The Arizona study was pattered after a report conducted by the California Association of Nonprofits and undertaken by researchers at the University of San Diego. It too showed a dominance by hospitals and other large health organizations in terms of economic impact in California. Few studies have examined the economic impact of nonprofits in other states.

Evans and other Seidman Institute researchers calculated key numbers with help from the Arizona Department of Administration. The researchers supplied a list of IRS-registered non-profits in the state, including employment identification numbers. The department then matched EINs with unemployment-insurance records to figure the number of workers at Arizona-based nonprofits, including part-timers, and their annual wages.

Funding for the study also was provided by Arizona Public Service and the Maricopa County Industrial Development Authority. The Phoenix Philanthropy Group provided insight and expertise, as did the Alliance of Arizona Nonprofits and the ASU Lodestar Center for Philanthropy and Nonprofit Innovation.


How to check out charities before giving

The report places the economic impact of nonprofits on par with the state's retail sector, with revenue similar to that of the construction industry. Nonprofit organizations don't pay federal or state income taxes but do contribute sales, payroll and property taxes.

The employment breakdown includes an estimated 167,000 paid staff and indirect support for another 158,000 jobs at suppliers and elsewhere. Over the 2009-2014 study period, employment in the sector rose by 12 percent and wages by 12.7 percent. Direct nonprofit wages total about $7.7 billion.

Evans said the report didn't determine average wage levels at nonprofits or the workplace benefits typically offered, whether health insurance, retirement plans, paid vacation or other examples.

"I don't know if they pay well or badly," he said. "I'd say they're average payers."

Seleznow said other studies suggest employees and executives in the non-profit field are paid less than counterparts at for-profit businesses, though hospitals and other big health organizations are an exception.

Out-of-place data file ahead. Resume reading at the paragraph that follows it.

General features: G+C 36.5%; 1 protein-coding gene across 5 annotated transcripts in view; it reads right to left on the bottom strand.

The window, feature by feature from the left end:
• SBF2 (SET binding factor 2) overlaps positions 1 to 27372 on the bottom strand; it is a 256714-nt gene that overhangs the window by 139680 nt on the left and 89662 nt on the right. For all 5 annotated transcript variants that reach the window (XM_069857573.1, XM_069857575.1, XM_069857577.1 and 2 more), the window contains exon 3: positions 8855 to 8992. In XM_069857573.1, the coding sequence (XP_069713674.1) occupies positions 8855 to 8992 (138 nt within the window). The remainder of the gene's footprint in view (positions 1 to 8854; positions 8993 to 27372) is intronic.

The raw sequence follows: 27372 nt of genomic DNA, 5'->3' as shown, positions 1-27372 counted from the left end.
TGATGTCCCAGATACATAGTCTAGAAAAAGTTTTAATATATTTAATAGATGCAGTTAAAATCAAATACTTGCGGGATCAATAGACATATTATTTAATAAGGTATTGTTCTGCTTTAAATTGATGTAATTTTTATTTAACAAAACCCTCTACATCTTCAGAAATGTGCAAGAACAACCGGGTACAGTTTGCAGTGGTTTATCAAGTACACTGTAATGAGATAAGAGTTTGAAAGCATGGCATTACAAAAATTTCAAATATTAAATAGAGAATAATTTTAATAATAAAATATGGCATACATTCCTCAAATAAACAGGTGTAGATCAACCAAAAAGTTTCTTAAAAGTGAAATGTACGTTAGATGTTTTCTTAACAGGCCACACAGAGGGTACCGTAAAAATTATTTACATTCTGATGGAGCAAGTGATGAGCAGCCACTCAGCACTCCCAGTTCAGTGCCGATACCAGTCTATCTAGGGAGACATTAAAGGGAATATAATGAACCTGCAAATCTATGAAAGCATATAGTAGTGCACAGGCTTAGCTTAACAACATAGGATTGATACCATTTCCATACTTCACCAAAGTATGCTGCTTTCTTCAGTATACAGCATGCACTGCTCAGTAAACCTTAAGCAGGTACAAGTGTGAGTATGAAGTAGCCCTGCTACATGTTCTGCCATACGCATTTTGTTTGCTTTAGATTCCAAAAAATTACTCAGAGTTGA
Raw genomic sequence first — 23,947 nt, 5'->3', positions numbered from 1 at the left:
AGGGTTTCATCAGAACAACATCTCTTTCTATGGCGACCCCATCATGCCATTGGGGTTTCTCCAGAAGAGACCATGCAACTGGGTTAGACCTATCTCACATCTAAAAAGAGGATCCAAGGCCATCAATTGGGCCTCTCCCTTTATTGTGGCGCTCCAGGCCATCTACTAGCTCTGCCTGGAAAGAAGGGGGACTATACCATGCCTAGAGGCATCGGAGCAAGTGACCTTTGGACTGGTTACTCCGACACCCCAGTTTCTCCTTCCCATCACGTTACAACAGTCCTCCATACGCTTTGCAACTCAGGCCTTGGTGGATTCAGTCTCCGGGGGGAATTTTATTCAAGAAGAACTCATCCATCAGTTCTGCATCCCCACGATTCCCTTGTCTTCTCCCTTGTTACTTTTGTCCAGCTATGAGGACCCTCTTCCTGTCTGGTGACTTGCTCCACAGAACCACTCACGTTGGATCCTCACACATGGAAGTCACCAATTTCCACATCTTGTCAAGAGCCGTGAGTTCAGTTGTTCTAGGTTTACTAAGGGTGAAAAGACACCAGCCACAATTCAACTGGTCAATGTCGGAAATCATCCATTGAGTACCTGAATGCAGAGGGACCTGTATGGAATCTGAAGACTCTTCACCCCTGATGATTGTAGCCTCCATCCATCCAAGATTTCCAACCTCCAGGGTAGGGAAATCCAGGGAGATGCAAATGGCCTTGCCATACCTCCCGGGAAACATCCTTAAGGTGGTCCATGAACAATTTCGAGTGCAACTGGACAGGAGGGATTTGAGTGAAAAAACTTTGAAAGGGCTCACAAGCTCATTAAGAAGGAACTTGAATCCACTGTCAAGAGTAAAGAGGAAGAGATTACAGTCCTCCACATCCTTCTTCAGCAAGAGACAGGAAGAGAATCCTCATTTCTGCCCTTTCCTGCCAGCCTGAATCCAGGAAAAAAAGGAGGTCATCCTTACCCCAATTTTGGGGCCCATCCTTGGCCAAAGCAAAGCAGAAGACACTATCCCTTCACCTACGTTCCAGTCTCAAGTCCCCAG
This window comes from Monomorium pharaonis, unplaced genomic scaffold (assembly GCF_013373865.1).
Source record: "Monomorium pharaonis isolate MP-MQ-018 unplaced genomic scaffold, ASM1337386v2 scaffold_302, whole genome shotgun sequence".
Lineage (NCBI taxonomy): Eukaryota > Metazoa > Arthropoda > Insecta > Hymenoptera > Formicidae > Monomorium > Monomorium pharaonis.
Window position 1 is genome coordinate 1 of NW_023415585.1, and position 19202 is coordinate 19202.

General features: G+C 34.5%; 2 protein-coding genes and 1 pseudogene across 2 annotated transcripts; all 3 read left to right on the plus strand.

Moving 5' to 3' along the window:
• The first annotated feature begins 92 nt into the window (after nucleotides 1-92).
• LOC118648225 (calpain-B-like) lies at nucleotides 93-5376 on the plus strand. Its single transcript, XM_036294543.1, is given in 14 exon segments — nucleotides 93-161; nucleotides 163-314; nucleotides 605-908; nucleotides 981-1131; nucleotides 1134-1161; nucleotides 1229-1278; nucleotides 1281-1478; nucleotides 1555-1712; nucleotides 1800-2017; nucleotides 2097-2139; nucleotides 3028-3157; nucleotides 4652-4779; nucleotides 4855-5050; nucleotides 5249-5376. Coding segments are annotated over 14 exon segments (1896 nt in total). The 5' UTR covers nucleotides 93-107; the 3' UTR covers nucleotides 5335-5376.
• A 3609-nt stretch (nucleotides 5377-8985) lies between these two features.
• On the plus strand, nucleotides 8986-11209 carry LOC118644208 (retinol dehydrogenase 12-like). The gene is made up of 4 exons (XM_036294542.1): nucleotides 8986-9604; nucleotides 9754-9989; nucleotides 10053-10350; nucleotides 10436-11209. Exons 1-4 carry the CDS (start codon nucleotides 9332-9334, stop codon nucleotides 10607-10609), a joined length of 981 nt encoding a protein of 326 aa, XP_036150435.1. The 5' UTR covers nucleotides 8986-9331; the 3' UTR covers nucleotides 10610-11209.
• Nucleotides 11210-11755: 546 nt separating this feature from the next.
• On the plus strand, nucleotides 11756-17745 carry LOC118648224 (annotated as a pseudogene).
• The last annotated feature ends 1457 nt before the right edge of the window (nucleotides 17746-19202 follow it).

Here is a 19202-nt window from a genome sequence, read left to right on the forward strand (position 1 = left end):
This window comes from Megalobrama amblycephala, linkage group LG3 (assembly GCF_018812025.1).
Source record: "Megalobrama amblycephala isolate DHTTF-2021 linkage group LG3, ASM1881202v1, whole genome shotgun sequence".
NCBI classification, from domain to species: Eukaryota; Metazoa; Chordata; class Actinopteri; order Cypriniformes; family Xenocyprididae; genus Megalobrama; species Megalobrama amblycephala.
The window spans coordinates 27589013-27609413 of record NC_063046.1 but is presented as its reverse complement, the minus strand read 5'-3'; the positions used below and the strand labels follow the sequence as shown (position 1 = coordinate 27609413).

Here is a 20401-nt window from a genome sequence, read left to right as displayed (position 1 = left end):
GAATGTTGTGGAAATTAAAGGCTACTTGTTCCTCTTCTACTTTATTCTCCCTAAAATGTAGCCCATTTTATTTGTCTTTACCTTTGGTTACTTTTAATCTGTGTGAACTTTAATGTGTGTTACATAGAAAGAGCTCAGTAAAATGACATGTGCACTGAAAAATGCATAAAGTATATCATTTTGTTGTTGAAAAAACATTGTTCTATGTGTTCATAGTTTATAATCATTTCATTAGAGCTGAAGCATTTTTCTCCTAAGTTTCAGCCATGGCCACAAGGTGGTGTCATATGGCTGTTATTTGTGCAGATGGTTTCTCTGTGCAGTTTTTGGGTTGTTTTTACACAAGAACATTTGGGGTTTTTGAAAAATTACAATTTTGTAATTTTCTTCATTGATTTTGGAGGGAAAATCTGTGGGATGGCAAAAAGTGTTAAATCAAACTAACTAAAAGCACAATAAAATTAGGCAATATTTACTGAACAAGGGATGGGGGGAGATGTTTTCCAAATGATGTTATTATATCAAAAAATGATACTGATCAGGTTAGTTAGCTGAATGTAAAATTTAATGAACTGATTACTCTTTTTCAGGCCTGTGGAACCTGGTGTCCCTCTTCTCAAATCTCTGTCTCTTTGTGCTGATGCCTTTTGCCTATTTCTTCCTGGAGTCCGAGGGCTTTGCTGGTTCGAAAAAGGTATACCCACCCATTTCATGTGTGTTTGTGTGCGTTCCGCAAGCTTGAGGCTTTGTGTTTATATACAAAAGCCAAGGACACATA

Agents for change

Innovations spurred by Arizona nonprofits that were cited in the report include a bioscience-roadmap study from the Flinn Foundation in 2002, an effort by Expect More Arizonato raise public awareness about educational needs, $4 million in annual college scholarships awarded by the Arizona Community Foundation and an effort to retain young entrepreneurs by the Manifesto Project.

Other innovation examples include a program to tap the volunteer services of seniors by Experience Matters and assistance to homeless people provided by Central Arizona Shelter Services and Housing Solutions of Northern Arizona.

David Smith, spokesman for Central Arizona Shelter Services, said the Phoenix organization has been trying innovative ways to get people out of shelters and into apartments through its "rapid rehousing" program. This effort includes having counselors help homeless individuals by quickly identifying and dealing with barriers, providing search assistance and even paying some housing fees, if needed.

The program focuses on getting people into apartments even if significant barriers remain — whether related to income, health problems or whatever. "The shelter environment ... can be a detriment," he said. "So anytime we can get somebody out of here quickly, the better."

The report also singled out the Diaper Bank of Southern Arizona, which collects and donates diapers to poverty-level households, for creating the nation's first such program.

The report concluded by calling on Arizona's government and business leaders to solicit input from non-profits to spur regional economic development and to set policies in areas such as health care, job training, education, literacy, transportation and the environment.